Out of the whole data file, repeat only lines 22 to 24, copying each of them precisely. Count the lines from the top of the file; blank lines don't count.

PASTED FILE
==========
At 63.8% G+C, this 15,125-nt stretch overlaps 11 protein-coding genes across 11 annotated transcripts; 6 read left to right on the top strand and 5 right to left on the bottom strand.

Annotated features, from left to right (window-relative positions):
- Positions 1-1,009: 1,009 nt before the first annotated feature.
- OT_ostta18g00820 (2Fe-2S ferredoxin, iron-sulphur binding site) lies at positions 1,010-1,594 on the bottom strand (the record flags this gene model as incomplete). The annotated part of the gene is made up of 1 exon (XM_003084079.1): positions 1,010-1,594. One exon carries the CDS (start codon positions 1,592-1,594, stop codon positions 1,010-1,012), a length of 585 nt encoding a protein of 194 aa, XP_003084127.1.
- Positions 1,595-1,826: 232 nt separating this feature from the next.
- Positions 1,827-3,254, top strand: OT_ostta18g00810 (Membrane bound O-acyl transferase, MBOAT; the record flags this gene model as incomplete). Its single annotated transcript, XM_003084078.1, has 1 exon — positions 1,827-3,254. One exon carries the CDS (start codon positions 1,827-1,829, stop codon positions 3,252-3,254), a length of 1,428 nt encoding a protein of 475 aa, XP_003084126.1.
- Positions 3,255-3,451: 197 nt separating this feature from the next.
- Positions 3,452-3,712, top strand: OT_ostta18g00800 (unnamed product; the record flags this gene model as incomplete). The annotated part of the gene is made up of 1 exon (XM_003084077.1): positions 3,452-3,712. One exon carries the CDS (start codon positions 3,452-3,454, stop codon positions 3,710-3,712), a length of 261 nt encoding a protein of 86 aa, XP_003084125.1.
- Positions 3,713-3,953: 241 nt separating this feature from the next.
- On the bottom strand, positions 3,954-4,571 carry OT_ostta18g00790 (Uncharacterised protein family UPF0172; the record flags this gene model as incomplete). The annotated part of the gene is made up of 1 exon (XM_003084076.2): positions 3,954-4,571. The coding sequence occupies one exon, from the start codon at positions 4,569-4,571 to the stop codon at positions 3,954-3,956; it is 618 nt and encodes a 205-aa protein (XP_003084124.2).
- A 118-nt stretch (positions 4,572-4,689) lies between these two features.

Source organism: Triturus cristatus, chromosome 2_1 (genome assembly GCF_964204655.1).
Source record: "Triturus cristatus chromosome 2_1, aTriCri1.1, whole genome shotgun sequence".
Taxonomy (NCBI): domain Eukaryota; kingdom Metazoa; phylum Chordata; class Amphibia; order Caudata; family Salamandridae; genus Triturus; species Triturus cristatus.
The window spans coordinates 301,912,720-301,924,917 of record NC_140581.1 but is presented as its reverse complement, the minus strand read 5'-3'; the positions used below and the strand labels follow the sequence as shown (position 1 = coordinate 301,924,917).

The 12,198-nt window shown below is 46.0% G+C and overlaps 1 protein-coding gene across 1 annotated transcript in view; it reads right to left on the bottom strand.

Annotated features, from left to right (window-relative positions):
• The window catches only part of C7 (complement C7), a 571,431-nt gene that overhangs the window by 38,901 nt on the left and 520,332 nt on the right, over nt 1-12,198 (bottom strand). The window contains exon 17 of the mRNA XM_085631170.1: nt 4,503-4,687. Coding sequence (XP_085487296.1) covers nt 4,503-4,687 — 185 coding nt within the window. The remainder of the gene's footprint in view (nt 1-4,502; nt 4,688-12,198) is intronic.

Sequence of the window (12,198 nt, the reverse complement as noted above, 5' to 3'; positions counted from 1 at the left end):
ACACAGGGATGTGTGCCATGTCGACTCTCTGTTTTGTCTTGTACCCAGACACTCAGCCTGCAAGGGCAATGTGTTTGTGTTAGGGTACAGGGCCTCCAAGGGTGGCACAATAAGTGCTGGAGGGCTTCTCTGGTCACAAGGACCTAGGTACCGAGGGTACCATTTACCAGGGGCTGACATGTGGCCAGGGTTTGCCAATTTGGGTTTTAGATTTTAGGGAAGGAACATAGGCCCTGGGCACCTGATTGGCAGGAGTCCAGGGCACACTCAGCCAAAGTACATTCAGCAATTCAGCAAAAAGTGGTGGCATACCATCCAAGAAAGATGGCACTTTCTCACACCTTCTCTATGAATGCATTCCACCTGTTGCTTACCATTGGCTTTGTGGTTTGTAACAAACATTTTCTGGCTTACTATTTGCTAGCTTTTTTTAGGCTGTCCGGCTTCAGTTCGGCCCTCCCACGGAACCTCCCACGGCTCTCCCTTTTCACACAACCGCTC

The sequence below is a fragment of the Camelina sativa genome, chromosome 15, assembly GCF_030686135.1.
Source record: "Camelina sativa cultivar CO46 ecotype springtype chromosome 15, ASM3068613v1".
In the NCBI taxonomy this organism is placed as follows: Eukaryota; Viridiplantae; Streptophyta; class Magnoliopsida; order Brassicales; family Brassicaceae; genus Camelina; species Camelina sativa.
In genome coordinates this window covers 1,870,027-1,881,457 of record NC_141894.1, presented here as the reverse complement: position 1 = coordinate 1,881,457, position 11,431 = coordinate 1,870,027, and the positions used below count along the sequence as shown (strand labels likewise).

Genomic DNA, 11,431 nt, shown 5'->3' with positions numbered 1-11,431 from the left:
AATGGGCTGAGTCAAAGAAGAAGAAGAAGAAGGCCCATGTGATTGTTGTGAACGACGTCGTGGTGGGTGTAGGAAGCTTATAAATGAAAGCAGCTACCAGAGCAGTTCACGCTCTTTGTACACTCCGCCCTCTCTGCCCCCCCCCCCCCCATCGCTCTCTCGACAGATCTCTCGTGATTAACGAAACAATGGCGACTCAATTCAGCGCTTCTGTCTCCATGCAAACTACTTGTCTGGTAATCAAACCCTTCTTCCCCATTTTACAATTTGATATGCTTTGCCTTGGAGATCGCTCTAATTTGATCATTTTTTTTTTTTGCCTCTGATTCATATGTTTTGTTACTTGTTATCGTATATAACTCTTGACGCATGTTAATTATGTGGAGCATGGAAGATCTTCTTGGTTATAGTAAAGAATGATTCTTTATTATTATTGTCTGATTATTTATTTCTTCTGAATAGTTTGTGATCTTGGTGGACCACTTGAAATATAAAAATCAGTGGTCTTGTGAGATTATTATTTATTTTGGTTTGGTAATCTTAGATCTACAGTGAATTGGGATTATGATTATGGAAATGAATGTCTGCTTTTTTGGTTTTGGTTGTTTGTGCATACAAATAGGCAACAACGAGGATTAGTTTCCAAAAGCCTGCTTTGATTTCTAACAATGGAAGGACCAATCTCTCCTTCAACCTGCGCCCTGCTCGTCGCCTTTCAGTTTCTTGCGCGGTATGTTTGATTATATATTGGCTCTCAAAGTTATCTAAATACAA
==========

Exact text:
Source record: "Camelina sativa cultivar CO46 ecotype springtype chromosome 15, ASM3068613v1".
In the NCBI taxonomy this organism is placed as follows: Eukaryota; Viridiplantae; Streptophyta; class Magnoliopsida; order Brassicales; family Brassicaceae; genus Camelina; species Camelina sativa.
In genome coordinates this window covers 1,870,027-1,881,457 of record NC_141894.1, presented here as the reverse complement: position 1 = coordinate 1,881,457, position 11,431 = coordinate 1,870,027, and the positions used below count along the sequence as shown (strand labels likewise).